By Jim Roche
Although it has not been in the spotlight, there is an important pro-business, pro-jobs bill making its way through the New Hampshire Legislature. SB 41 revises and updates the New Hampshire Corporations Act. The bill, sponsored by Sen. Jeb Bradley, R-District 3, is truly a bipartisan effort, with Democratic and Republican co-sponsors, and it complements the Business and Industry Association’s work last session to modernize New Hampshire’s LLC act.
Like many states, New Hampshire’s current business corporation act is based on model act language provided by the American Bar Association. New Hampshire first adopted its version of the act in 1992 and it became effective on Jan. 1, 1993. The act outlines how corporations in New Hampshire are formed, governed and dissolved. At the time, it was seen as a comprehensive and progressive business corporation statute. In the years since, however, businesses and the laws governing business corporations have changed significantly. Technological change has revolutionized communications, business customs have evolved and experience with contentious issues has led to smarter ways of resolving them. Every New England state except Rhode Island has recognized this and already updated their respective business corporation acts.
The ABA’s Committee on Corporate Laws continuously monitors these developments and regularly amends or makes additions to the model act. It is important for states like New Hampshire, which bases its state law on the model act, to monitor the committee’s proposed changes and periodically update its statute.
Most of the changes in SB 41 are updates to concepts that already exist in the current statute, with the changes reflecting current methods of doing business and best practices. For example, the revisions in SB 41 allow for delivery of documents to the New Hampshire Secretary of State by electronic transmission if and only to the extent permitted by the Secretary. It also expressly authorizes remote participation by shareholders at a shareholder meeting, simplifies the process for out-of-state corporations to domicile in New Hampshire and expands the ability for entities to convert to corporations.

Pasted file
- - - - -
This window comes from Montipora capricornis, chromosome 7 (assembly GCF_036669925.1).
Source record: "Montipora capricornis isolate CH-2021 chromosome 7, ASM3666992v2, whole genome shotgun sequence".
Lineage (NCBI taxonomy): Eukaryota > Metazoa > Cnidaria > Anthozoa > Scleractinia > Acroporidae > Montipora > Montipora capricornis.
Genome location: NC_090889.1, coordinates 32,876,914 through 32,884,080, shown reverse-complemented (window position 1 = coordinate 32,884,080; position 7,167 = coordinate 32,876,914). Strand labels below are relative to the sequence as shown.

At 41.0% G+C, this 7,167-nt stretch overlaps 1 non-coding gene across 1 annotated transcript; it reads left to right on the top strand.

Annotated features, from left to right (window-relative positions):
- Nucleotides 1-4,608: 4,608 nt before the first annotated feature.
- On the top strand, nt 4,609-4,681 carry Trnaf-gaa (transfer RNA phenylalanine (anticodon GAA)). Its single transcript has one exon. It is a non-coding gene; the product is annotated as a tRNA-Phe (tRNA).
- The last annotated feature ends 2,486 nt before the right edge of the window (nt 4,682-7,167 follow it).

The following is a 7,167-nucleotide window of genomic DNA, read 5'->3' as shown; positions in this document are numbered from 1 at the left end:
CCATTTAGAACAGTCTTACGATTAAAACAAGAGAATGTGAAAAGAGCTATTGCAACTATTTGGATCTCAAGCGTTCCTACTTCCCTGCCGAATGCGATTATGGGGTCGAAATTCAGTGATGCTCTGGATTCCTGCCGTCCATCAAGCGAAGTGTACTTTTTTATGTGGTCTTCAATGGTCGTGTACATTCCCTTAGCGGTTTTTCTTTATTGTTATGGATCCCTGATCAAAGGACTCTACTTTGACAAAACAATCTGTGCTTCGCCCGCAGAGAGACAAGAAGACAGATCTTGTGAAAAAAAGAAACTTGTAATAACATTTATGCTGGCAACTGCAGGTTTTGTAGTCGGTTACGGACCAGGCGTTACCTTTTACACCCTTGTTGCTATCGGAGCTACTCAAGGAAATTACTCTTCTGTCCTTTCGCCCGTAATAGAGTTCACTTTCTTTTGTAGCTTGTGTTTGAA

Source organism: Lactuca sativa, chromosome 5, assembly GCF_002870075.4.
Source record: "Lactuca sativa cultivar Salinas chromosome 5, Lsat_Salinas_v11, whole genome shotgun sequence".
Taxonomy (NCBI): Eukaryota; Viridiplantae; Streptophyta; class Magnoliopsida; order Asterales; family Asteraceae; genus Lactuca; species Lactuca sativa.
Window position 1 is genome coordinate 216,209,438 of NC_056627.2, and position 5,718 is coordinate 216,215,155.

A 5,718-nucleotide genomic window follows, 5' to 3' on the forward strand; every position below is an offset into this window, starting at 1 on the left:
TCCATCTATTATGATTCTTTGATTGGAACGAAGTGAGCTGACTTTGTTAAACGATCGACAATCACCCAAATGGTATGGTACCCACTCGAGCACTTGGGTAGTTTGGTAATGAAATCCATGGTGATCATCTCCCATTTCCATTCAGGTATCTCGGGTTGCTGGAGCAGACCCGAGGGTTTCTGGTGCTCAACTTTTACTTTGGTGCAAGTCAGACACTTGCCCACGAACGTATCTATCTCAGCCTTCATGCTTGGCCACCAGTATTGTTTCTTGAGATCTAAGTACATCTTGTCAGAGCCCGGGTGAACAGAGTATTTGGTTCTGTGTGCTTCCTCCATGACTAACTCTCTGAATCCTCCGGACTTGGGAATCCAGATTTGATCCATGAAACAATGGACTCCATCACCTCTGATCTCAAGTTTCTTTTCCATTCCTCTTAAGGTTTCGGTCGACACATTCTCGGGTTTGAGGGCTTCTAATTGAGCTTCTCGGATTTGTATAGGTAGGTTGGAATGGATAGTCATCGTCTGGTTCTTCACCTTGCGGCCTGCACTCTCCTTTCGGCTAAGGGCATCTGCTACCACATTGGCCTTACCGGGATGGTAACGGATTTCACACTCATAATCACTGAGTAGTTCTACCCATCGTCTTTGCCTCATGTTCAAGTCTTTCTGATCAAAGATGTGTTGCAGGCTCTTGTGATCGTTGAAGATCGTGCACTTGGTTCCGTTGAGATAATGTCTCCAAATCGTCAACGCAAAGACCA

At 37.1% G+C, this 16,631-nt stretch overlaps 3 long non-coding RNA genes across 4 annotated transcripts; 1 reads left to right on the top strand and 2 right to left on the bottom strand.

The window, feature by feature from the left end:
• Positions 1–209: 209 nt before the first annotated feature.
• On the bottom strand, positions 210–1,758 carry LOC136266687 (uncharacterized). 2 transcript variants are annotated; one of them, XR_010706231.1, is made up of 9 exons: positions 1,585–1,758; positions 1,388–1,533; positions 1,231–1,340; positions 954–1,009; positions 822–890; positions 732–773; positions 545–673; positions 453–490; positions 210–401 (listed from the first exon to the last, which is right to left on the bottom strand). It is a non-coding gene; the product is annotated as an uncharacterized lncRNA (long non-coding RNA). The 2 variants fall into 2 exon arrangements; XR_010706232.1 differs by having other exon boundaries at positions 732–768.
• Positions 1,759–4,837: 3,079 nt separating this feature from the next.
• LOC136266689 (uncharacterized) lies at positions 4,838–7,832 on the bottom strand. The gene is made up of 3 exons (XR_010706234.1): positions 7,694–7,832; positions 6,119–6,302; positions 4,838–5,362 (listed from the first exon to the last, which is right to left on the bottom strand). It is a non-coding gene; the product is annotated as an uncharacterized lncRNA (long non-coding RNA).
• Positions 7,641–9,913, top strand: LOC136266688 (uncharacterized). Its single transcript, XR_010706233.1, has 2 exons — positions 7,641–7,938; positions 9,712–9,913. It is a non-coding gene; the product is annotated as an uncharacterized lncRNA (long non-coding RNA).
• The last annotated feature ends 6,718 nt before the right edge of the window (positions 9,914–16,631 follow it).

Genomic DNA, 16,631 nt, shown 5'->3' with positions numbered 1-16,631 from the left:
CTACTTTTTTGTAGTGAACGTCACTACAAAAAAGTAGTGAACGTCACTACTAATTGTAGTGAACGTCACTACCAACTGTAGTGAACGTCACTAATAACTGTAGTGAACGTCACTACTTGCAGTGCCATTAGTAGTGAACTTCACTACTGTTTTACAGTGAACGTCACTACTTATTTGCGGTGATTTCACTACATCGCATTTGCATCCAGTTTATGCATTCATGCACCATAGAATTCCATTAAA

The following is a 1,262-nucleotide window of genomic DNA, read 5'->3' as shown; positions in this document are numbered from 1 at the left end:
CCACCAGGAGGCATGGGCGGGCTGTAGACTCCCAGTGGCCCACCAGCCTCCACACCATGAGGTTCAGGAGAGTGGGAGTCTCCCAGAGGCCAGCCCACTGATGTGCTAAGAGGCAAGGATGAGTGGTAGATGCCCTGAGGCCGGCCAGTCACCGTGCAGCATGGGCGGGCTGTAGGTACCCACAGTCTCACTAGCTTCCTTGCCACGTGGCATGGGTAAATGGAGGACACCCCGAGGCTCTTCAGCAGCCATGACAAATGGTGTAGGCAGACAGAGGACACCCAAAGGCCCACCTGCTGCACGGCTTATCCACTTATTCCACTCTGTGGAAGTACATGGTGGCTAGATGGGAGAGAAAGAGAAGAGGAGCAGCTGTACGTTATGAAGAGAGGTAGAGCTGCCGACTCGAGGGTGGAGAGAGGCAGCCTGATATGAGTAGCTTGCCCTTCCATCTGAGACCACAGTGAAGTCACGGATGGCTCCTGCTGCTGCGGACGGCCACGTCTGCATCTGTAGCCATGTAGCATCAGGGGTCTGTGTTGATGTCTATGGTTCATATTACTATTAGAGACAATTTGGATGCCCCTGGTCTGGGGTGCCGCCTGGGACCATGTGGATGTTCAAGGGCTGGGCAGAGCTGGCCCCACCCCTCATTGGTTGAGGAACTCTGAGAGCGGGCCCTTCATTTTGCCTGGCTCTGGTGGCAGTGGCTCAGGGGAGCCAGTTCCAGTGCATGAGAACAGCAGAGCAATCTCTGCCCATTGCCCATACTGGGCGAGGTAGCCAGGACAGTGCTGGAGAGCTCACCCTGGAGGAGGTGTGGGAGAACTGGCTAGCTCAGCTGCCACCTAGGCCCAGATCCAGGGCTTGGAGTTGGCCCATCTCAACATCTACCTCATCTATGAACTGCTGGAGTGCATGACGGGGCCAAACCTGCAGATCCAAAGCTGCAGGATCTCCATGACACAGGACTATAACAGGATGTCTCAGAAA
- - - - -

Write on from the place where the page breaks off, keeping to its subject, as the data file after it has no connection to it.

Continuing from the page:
Changes in SB 41 also reflect a greater deference to freedom of contract principles. For example, it allows for a corporation to include language in its articles of incorporation that limit the kind and amount of consideration due in connection with the issuance of shares and allows the corporation to set the terms of any option or limit a shareholder’s right to dissent.
SB 41 also clarifies a number of issues with our current, outdated statute. For example, the bill clarifies provisions regarding director conflict of interest and creates more certainty with regard to how these issues are resolved. It provides a mechanism to require members of the board to bring business opportunities to the corporation, a method for addressing these issues and clarification of what constitutes the assets in a transaction where shareholder approval is needed to approve the transaction.
So why is all this important? The answer is that corporations consider carefully the state in which to incorporate. Many larger corporations choose Delaware because of the flexibility of its corporation act, which is largely governed by centuries of Delaware Chancery Court case law. But smaller corporations, family owned or closely held corporations, will seek out states that have current, updated and flexible acts. New Hampshire was one of those states in the early 1990s but has lost that advantage. With the passage of SB 41, New Hampshire will once again be in a position to attract new corporations. This is not only a good way to grow our state’s economy, but also a way to put New Hampshire citizens back to work.